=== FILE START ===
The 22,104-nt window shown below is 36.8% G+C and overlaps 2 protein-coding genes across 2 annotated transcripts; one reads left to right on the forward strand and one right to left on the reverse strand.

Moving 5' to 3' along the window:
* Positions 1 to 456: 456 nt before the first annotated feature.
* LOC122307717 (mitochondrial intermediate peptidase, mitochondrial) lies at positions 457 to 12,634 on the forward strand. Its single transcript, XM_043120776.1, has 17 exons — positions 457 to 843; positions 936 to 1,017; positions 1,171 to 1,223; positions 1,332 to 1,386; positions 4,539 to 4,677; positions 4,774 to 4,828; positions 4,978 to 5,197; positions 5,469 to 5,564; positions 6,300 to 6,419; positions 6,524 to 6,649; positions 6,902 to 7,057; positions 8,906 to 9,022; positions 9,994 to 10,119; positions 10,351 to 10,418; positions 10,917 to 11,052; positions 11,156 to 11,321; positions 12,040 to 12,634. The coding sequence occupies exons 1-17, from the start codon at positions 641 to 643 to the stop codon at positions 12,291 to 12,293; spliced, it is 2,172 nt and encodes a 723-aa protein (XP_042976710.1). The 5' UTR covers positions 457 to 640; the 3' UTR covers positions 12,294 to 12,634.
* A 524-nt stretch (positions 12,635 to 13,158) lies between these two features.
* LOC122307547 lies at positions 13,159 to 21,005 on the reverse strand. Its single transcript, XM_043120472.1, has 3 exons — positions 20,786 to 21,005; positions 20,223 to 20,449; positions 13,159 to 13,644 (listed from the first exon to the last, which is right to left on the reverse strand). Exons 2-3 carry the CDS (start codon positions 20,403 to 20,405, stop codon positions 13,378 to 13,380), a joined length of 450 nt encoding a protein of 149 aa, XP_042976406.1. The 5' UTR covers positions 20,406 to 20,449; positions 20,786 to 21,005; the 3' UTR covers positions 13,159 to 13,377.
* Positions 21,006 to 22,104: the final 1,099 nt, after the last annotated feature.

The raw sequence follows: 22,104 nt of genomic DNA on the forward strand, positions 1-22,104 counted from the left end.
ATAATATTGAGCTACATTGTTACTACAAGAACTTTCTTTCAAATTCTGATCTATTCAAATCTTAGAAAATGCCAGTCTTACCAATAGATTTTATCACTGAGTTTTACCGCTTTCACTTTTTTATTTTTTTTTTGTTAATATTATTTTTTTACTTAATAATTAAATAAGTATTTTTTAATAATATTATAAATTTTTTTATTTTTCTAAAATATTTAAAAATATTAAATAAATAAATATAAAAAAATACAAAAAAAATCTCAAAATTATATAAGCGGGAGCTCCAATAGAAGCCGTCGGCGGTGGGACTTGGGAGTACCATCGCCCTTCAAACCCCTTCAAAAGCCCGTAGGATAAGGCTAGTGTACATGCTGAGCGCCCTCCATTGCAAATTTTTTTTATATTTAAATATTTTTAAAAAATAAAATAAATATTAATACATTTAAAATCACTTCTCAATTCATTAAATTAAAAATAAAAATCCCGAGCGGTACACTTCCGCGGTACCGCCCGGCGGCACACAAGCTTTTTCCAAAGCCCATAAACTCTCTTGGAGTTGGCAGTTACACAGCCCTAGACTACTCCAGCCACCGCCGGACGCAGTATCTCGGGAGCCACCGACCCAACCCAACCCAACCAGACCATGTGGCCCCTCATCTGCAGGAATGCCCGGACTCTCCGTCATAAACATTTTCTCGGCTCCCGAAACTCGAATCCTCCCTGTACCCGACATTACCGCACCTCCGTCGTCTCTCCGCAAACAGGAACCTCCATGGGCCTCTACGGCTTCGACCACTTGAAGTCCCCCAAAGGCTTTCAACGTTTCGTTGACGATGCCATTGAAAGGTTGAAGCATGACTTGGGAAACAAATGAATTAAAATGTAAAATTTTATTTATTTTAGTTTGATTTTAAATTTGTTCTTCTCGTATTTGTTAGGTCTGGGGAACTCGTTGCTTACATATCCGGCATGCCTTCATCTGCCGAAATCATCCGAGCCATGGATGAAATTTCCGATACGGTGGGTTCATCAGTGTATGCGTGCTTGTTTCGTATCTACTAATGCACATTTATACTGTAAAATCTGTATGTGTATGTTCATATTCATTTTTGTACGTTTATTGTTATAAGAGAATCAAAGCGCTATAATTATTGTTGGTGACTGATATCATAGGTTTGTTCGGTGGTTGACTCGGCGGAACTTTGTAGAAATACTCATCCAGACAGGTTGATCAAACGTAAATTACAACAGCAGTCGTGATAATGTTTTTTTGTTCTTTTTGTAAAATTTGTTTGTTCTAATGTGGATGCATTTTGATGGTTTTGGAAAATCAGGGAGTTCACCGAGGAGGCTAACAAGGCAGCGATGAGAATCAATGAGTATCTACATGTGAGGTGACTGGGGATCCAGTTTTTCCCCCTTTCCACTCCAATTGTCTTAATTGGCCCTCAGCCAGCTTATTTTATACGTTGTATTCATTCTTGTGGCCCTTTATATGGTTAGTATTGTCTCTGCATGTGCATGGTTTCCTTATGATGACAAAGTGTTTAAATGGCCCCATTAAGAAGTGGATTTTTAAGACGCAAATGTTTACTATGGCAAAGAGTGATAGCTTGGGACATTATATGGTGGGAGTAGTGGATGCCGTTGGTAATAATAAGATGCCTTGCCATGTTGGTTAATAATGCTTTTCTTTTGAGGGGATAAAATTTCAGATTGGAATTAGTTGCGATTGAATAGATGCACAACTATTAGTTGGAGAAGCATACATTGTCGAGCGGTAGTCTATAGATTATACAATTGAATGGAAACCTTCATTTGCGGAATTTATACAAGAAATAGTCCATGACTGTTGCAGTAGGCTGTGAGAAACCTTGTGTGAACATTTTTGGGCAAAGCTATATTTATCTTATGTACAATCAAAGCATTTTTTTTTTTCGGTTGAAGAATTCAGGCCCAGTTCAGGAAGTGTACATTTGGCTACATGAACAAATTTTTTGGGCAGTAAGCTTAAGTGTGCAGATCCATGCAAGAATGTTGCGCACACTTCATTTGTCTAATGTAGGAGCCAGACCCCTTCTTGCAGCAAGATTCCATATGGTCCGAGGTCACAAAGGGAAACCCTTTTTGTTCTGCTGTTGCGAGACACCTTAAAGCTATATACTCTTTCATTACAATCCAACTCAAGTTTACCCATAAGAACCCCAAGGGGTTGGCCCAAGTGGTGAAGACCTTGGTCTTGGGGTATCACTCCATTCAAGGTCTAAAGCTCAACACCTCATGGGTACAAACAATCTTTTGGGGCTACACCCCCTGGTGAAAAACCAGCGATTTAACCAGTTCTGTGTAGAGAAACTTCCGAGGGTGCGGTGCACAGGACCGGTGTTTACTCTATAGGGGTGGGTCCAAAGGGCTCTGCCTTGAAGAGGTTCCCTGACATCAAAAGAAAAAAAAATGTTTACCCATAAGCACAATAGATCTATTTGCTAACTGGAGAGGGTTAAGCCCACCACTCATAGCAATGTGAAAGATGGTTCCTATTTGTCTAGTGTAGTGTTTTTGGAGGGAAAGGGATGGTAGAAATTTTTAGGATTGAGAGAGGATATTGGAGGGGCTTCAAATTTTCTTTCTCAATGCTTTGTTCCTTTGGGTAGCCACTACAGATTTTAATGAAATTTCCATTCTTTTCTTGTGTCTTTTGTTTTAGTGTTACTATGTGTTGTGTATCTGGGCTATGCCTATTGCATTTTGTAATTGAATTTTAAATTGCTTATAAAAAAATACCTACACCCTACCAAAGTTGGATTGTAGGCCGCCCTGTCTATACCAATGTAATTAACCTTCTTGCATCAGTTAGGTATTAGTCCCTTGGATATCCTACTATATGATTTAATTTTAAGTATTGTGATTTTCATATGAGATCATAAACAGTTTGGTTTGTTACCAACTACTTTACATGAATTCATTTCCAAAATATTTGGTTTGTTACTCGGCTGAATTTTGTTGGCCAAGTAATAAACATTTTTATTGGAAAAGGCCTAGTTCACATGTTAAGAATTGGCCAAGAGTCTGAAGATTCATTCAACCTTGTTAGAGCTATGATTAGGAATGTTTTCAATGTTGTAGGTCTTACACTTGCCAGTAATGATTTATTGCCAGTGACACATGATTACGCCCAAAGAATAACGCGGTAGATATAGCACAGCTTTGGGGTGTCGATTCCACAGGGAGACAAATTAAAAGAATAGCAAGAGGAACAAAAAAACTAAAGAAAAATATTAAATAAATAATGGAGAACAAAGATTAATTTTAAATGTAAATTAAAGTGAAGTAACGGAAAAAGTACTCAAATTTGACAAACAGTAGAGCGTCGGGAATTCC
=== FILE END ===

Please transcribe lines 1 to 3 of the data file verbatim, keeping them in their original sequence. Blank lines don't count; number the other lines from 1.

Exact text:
The 22,104-nt window shown below is 36.8% G+C and overlaps 2 protein-coding genes across 2 annotated transcripts; one reads left to right on the forward strand and one right to left on the reverse strand.

Moving 5' to 3' along the window:
* Positions 1 to 456: 456 nt before the first annotated feature.